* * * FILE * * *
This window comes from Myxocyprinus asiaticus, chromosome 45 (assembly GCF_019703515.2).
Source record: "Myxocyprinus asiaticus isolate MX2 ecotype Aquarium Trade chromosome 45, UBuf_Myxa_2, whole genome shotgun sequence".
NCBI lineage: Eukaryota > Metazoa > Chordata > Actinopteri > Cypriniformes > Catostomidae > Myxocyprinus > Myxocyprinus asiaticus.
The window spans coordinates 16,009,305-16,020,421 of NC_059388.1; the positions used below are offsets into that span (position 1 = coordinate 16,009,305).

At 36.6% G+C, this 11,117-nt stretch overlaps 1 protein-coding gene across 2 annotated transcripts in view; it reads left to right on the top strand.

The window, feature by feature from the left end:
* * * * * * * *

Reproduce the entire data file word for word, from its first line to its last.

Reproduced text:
This window comes from Myxocyprinus asiaticus, chromosome 45 (assembly GCF_019703515.2).
Source record: "Myxocyprinus asiaticus isolate MX2 ecotype Aquarium Trade chromosome 45, UBuf_Myxa_2, whole genome shotgun sequence".
NCBI lineage: Eukaryota > Metazoa > Chordata > Actinopteri > Cypriniformes > Catostomidae > Myxocyprinus > Myxocyprinus asiaticus.
The window spans coordinates 16,009,305-16,020,421 of NC_059388.1; the positions used below are offsets into that span (position 1 = coordinate 16,009,305).

At 36.6% G+C, this 11,117-nt stretch overlaps 1 protein-coding gene across 2 annotated transcripts in view; it reads left to right on the top strand.

The window, feature by feature from the left end: